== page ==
By Hannah Johnson ’11
Bismarck, North Dakota
The fact that I was able to pursue Freedom of Information research in D.C. is a testament to Macalester, my professor, and the dedication to academic pursuits at Mac.
I am intrigued by the complex nature of disclosure under the Freedom of Information Act (FOIA) and the different ways in which it is enforced—or not. Last summer I researched the FOIA in Washington, D.C. in collaboration with my political science professor Patrick Schmidt. He is writing a book about FOIA disclosure, campaign finance, and securities. My interest all started in his course The Information Society.
Midway through the semester, Professor Schmidt approached me about continuing disclosure research over the summer. Together we successfully applied for a research grant through Macalester. Our plan was to conduct and transcribe interviews in Washington, D.C. with FOIA officials, interest group representatives, lawyers and members of the media.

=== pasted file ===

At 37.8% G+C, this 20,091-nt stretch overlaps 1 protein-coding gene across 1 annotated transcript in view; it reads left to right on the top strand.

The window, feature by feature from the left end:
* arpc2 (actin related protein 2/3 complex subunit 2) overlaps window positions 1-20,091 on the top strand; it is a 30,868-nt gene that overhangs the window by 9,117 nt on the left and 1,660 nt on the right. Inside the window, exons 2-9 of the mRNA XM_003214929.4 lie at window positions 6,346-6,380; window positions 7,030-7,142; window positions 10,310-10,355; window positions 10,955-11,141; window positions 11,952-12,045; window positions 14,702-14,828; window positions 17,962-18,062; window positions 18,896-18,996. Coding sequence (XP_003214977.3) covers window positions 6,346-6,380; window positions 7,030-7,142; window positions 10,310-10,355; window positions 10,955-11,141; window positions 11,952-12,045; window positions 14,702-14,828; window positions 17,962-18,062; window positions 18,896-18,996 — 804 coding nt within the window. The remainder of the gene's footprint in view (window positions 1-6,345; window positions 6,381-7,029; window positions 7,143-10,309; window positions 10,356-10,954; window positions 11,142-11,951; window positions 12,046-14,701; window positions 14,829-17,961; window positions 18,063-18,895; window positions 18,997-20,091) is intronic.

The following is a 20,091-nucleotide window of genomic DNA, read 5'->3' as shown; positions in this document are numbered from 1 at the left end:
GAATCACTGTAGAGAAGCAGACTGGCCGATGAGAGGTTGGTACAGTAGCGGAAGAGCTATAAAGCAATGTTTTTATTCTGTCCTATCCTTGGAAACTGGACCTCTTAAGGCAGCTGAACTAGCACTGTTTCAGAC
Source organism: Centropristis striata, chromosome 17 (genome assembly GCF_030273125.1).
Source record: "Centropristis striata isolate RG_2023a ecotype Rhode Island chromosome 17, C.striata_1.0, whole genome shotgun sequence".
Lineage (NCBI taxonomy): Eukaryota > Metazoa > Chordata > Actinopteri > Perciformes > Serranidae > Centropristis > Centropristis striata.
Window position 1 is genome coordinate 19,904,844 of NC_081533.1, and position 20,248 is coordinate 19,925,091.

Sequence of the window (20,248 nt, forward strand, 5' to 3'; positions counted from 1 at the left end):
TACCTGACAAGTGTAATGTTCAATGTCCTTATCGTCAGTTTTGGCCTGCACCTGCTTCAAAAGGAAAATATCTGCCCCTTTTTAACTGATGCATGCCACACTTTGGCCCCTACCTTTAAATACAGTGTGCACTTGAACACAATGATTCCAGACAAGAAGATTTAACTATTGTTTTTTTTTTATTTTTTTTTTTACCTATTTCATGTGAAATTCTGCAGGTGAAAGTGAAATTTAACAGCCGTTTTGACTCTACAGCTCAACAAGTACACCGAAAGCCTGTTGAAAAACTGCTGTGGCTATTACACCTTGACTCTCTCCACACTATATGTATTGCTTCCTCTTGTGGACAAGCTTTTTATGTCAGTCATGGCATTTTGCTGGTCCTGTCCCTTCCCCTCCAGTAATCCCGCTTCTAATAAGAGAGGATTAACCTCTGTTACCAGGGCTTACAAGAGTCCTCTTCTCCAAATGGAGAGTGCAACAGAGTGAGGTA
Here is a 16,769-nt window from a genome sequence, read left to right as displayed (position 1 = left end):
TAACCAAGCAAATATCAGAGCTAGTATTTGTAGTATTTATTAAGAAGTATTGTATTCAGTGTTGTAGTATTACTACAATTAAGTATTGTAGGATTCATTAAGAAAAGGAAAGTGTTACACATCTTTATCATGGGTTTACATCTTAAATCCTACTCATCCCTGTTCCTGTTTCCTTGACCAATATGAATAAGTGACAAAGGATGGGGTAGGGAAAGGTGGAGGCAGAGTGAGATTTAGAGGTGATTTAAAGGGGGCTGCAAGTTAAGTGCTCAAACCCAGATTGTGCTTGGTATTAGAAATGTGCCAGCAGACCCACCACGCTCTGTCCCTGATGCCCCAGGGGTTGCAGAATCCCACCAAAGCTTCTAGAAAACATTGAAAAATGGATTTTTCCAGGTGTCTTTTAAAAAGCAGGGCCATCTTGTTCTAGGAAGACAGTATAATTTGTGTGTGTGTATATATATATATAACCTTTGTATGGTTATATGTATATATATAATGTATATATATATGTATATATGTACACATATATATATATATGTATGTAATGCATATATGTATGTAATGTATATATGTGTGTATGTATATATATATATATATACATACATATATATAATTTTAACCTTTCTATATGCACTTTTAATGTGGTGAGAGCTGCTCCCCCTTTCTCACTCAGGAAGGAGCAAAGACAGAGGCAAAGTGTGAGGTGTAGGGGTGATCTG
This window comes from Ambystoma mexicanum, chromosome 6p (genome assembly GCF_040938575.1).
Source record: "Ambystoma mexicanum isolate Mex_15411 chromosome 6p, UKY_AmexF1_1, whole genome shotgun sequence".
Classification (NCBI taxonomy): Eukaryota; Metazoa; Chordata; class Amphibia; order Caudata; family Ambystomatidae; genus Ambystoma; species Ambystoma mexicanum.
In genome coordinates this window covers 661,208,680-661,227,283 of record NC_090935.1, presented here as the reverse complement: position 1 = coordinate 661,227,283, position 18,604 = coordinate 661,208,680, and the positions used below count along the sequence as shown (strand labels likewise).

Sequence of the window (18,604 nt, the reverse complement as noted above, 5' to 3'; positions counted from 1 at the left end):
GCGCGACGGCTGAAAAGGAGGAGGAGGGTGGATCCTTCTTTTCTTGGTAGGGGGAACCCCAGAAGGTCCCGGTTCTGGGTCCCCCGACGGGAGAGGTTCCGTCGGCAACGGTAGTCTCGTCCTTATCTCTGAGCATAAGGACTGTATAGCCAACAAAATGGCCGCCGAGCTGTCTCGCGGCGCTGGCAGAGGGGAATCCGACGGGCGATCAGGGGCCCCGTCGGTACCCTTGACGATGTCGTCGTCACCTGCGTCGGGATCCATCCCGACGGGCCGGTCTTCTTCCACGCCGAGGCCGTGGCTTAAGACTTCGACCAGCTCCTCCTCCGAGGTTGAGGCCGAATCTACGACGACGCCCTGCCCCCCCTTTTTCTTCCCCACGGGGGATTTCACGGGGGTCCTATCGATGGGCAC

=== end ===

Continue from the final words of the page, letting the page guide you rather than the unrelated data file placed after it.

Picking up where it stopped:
I had interned in the Senate the previous summer. It was good to be back and the interviews were fascinating. I learned so much not just about disclosure, but also about bureaucracy—the inner workings of our government. And sometimes, it’s not so pretty.
Generally, FOIA officers are a pro-disclosure bunch; they genuinely try to help people find information. However, sometimes politics becomes involved. This intersection of politics and disclosure I found particularly provocative. My interest was piqued even further by an AP article about political considerations and FOIA requests to the Department of Homeland Security. Several interviewees told me that the same thing happens in their departments.
I chose this issue intersection for further research as my senior capstone project, which I plan to submit to an academic journal. The fact that I was able to pursue Freedom of Information research in D.C. is a testament to Macalester, my professor, and the dedication to academic pursuits at Mac.